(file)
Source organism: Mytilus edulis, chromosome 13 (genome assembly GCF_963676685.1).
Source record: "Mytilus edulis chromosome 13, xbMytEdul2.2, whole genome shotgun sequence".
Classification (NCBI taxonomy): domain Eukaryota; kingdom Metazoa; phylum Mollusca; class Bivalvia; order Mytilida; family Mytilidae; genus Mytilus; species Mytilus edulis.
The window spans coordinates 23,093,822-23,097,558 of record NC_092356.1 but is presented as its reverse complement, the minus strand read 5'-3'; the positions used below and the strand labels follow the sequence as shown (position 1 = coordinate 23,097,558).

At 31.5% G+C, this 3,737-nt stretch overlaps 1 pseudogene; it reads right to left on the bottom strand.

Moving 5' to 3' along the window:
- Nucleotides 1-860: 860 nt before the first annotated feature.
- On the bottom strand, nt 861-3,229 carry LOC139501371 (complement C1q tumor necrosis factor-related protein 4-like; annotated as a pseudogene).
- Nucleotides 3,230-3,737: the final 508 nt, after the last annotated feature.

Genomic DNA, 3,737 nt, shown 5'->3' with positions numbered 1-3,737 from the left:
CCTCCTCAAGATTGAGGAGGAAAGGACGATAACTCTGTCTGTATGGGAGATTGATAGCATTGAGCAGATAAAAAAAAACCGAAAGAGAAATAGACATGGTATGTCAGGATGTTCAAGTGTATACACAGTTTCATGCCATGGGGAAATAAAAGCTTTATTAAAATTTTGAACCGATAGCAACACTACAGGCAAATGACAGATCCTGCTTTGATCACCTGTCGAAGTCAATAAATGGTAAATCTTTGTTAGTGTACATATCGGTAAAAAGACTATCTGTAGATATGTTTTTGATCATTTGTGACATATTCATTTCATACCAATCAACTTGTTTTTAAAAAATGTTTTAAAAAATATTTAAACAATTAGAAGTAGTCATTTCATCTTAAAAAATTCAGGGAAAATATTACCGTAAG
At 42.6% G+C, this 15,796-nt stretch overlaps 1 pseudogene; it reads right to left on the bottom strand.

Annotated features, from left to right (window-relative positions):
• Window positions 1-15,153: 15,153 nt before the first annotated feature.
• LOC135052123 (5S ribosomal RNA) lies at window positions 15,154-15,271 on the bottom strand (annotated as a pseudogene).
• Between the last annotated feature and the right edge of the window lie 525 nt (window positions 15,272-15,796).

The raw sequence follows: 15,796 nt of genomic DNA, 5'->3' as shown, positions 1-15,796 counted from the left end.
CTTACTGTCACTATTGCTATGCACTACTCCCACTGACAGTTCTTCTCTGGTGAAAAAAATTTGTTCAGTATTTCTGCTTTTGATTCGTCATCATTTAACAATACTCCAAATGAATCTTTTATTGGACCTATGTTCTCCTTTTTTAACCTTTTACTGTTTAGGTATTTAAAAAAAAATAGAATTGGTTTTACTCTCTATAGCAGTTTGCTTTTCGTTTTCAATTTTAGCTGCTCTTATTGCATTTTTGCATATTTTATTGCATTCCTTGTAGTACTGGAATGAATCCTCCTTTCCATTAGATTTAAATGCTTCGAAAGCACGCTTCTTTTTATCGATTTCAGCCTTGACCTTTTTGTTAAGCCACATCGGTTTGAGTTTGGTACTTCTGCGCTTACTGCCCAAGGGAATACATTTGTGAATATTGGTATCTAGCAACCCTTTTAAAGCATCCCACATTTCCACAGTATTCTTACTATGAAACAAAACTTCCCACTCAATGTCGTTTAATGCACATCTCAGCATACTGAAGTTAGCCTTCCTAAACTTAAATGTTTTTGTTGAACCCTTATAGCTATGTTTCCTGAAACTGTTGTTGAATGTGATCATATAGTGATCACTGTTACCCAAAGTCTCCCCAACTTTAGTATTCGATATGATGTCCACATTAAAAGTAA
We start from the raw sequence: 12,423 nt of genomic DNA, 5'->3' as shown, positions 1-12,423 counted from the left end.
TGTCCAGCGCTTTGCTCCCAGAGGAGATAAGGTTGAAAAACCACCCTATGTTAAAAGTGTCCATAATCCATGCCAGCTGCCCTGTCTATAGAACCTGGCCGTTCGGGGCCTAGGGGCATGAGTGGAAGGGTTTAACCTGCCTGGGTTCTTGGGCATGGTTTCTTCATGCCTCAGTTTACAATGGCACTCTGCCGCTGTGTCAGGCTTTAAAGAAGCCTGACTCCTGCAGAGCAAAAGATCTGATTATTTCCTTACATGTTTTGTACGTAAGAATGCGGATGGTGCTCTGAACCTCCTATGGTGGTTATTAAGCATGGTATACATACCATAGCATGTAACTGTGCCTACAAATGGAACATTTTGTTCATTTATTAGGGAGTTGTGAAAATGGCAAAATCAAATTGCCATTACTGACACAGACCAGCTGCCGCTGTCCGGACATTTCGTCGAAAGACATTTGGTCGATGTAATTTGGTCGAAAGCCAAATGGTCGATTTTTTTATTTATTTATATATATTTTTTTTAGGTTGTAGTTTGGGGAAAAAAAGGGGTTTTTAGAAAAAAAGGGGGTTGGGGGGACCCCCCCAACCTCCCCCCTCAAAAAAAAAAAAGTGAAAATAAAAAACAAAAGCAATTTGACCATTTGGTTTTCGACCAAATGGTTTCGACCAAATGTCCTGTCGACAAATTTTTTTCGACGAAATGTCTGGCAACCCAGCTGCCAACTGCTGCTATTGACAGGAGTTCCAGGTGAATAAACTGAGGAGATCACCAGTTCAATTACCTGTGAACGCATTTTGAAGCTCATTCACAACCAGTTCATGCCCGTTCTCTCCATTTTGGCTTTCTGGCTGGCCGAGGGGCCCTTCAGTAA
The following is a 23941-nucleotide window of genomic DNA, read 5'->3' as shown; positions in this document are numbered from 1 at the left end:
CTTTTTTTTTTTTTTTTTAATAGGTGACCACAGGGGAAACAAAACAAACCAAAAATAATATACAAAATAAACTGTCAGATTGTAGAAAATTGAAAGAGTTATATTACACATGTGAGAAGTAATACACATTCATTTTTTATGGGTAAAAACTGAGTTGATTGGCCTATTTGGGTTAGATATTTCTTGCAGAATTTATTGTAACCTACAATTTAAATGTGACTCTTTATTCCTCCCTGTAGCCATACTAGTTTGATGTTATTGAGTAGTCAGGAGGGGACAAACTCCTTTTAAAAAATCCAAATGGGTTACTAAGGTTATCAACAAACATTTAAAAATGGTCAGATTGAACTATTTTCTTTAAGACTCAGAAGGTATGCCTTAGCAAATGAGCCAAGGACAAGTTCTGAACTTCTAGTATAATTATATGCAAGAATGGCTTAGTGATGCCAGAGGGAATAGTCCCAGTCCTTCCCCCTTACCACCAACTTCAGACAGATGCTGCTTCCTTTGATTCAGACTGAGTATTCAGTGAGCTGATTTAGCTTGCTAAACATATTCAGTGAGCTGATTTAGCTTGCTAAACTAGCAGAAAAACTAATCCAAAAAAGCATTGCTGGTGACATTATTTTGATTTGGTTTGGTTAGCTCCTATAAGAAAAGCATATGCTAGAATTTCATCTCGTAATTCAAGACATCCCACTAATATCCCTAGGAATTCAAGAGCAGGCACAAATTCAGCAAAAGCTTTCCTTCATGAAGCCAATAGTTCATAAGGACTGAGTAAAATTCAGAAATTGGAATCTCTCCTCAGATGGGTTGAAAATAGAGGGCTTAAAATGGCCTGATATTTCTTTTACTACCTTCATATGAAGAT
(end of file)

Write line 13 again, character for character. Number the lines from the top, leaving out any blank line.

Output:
Annotated features, from left to right (window-relative positions):